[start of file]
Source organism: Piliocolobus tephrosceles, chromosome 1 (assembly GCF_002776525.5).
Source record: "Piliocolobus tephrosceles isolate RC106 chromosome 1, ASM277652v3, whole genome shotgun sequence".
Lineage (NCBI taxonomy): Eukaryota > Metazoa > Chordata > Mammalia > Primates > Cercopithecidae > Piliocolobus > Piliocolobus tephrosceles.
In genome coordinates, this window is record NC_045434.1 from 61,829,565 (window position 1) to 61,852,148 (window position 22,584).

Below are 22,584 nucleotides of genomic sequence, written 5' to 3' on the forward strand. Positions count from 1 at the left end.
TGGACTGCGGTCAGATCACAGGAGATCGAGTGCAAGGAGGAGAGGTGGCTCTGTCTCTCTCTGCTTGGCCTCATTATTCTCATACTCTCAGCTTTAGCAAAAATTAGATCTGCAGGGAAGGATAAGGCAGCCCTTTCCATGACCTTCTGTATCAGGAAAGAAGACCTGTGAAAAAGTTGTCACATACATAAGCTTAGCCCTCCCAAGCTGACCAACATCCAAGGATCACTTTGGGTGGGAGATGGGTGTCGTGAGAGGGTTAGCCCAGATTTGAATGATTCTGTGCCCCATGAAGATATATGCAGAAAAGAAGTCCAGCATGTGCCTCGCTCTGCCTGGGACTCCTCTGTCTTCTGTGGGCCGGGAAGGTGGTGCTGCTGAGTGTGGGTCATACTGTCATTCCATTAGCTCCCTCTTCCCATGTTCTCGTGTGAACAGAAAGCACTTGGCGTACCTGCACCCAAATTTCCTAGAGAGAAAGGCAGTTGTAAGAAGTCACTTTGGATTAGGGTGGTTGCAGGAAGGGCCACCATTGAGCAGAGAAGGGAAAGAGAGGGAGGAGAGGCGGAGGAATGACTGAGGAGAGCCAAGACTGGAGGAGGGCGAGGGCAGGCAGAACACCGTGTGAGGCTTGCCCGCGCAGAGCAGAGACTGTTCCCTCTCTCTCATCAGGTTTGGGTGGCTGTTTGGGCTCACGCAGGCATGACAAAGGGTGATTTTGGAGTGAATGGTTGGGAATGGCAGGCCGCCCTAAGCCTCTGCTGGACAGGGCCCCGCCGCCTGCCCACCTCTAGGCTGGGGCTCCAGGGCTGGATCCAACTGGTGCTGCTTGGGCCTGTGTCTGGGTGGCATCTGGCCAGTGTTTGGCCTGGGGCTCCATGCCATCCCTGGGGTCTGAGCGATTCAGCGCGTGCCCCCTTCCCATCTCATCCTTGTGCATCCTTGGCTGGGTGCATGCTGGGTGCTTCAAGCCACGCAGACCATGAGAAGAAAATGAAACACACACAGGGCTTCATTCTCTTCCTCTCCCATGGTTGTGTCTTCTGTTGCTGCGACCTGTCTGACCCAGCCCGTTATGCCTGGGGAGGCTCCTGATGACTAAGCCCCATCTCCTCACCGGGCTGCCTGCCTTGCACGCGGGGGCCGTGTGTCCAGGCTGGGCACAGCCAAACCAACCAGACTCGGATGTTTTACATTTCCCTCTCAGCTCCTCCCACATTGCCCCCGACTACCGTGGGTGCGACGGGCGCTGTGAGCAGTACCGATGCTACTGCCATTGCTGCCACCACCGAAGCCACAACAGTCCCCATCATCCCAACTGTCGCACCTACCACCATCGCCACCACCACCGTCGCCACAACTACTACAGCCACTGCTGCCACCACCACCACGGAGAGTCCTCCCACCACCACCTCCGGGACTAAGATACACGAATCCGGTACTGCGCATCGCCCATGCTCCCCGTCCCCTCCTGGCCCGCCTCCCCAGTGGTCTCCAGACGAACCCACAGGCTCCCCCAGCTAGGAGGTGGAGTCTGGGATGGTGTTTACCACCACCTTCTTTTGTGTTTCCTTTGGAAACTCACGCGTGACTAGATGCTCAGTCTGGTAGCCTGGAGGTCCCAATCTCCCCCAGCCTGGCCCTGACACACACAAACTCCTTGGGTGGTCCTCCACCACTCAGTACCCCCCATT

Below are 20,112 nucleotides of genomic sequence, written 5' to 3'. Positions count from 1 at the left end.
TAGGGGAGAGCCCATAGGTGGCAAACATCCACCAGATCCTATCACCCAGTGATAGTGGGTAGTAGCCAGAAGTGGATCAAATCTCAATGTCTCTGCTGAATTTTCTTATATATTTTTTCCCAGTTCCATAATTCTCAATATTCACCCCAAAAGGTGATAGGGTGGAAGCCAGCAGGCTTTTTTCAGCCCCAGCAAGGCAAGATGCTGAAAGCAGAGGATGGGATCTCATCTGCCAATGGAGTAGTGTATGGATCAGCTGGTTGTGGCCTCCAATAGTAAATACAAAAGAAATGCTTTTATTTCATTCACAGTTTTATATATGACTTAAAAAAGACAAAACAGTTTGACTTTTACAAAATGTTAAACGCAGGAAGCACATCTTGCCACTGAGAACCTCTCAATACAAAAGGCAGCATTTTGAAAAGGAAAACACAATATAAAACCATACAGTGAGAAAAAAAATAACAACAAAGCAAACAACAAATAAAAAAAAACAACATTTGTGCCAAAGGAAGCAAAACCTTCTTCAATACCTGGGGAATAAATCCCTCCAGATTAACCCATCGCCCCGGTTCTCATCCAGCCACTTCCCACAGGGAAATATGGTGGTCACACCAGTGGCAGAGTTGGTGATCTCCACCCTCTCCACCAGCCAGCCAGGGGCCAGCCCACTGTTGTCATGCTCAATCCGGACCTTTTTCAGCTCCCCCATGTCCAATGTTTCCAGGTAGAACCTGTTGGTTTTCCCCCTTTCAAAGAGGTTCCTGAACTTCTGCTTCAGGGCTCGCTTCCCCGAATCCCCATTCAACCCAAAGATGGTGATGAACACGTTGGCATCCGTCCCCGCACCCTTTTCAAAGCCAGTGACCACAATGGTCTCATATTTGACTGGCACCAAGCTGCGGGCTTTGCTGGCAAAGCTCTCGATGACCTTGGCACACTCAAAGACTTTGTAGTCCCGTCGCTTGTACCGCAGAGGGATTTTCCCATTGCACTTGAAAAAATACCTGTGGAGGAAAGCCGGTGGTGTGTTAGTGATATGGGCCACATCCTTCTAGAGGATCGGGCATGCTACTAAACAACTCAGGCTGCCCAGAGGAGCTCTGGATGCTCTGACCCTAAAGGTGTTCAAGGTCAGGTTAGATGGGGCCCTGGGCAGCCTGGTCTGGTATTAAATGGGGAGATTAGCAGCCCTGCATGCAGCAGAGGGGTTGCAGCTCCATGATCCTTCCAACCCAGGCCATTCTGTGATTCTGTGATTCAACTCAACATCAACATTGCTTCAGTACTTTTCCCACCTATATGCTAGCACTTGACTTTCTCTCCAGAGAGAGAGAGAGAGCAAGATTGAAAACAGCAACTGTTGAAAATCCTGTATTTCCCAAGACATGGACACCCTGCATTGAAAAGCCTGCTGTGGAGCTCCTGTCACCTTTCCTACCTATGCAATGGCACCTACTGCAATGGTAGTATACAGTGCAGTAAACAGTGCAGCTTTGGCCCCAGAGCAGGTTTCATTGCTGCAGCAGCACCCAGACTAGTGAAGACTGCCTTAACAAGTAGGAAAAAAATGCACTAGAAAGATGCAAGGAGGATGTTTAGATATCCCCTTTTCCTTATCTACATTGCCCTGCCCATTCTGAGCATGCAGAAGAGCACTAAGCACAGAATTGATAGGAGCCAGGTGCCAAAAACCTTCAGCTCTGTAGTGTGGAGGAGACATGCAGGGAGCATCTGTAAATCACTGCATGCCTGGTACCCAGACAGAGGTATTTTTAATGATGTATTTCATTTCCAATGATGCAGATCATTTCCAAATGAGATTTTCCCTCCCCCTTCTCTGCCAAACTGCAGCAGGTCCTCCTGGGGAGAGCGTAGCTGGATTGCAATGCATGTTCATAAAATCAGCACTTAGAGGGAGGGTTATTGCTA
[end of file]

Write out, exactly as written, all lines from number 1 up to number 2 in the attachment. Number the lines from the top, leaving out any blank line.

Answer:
Source organism: Piliocolobus tephrosceles, chromosome 1 (assembly GCF_002776525.5).
Source record: "Piliocolobus tephrosceles isolate RC106 chromosome 1, ASM277652v3, whole genome shotgun sequence".